If that sounds like a lot of philosophizing and soul-searching, don't worry, Kasdan promises Han is still funny, too.
 
"Harrison is sort of beyond belief in this movie, he's absolute gold," Kasdan said.
 
Ford's legacy and iconic embodiment of Han is why Kasdan understands keenly how difficult it will be to find an actor to play a young Han. Directors Phil Lord and Chris Miller ("21 Jump Street") have seen thousands of actors as they try to fill those shoes.
 
"Harrison is one of a kind," Kasdan said. "There is going to be a lot of pressure on anyone who tries to be that (younger) character ... He's got to be a believable antecedent."
 
But beyond finding that perfect person, Kasdan has just been enjoying the chance to work with his son on the script, even if it's been trying at times.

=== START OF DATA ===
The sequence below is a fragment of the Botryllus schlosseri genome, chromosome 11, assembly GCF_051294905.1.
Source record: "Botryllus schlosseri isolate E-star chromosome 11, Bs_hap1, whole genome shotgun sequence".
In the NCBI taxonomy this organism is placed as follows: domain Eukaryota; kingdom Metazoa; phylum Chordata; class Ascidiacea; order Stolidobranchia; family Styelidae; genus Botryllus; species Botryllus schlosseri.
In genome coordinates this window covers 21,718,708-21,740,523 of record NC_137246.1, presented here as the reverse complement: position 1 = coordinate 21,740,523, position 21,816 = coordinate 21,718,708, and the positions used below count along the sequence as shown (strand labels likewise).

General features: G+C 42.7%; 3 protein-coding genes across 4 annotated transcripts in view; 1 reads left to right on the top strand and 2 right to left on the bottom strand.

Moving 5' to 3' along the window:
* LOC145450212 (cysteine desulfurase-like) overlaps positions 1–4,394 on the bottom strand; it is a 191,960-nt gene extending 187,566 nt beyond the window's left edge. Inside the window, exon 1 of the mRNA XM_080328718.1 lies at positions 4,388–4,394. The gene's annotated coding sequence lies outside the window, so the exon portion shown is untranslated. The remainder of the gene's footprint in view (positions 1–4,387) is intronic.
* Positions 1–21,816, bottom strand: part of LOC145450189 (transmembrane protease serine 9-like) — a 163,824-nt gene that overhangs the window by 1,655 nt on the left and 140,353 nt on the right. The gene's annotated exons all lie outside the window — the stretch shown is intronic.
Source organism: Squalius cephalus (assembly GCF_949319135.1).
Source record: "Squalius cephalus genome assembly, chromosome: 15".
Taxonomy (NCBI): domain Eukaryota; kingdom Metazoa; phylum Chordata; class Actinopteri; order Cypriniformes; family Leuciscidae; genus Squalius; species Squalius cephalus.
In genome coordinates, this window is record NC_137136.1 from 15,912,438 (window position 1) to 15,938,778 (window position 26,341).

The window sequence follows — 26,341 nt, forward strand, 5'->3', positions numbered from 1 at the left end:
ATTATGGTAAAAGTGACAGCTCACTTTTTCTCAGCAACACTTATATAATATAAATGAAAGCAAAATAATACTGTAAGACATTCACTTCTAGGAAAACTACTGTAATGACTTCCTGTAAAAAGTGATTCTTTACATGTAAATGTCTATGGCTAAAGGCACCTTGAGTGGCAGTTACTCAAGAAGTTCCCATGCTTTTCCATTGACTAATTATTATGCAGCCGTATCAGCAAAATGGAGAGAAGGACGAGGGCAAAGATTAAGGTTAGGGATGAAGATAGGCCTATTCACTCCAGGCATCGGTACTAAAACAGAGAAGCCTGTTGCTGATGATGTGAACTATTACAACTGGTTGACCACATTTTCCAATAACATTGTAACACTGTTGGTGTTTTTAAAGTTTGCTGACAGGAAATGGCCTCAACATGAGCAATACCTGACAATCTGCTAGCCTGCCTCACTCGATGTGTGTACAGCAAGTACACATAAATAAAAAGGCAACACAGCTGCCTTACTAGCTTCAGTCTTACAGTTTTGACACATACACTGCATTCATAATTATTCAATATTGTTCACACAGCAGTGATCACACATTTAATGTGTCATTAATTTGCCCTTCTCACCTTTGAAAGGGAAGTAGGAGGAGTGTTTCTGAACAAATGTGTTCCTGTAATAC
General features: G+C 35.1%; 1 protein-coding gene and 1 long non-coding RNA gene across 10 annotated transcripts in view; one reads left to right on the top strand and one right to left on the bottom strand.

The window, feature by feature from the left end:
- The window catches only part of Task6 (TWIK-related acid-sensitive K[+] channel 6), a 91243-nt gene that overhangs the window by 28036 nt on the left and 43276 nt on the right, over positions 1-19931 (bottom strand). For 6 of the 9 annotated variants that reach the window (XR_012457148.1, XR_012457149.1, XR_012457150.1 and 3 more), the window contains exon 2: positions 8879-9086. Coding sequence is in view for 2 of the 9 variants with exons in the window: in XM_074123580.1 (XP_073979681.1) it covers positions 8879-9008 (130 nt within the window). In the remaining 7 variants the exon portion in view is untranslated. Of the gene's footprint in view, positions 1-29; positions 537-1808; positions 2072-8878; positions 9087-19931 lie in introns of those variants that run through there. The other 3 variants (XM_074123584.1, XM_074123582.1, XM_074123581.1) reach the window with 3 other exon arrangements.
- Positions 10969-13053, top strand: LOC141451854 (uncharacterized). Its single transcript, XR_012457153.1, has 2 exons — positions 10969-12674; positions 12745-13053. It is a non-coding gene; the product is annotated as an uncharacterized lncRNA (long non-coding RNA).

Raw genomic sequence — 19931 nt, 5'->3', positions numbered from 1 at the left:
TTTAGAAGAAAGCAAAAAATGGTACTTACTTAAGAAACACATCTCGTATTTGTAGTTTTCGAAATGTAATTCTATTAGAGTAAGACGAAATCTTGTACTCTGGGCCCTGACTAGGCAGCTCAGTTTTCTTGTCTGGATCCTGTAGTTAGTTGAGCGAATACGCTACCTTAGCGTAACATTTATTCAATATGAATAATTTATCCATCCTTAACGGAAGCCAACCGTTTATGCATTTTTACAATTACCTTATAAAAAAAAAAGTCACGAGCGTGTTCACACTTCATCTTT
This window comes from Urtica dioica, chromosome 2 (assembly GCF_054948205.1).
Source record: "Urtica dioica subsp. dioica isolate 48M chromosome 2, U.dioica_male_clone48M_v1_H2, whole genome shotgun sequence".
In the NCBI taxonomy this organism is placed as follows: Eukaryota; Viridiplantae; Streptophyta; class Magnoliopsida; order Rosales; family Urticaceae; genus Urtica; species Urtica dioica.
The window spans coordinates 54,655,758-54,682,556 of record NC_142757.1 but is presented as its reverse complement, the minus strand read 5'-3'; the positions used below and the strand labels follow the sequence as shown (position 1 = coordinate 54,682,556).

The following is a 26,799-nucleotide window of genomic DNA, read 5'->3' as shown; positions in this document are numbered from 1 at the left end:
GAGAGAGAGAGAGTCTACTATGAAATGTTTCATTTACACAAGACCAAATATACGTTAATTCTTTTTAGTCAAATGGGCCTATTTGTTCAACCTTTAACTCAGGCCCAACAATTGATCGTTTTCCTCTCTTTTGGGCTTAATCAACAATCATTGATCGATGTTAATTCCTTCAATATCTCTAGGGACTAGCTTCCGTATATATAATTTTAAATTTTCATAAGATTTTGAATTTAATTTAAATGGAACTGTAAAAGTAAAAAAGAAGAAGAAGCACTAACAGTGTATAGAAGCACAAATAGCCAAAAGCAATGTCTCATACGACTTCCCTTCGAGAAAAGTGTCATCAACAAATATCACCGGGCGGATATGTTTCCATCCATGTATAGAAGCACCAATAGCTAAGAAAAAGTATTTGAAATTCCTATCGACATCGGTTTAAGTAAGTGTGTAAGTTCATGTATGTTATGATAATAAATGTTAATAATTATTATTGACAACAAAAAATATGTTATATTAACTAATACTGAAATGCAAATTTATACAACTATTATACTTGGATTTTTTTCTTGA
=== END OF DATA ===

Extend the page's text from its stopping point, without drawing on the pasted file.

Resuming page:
"Collaborating with anyone is challenging, but when it's your son, now there's this additional thing of like, 'Dad, do you know what you're talking about?'" Kasdan laughed. "But 'Star Wars' is all about that, fathers and sons."
 
After the Han film comes out in 2018, Kasdan said he will really be leaving "Star Wars" behind.
 
"That's enough," he said with Han Solo definitiveness, "I'm done."

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CRITICAL THINKING QUESTION
Why is Han Solo referred to as a “scoundrel?”
Write your answers in the comments section below


COMMENTS (46)
  • peytond.-tay
    12/17/2015 - 12:08 p.m.

    I love star wars so this is incredible to read

  • aaronp.-tay
    12/17/2015 - 12:12 p.m.

    Never seen star wars so none of this makes sense

  • dallinp.-tay
    12/17/2015 - 12:15 p.m.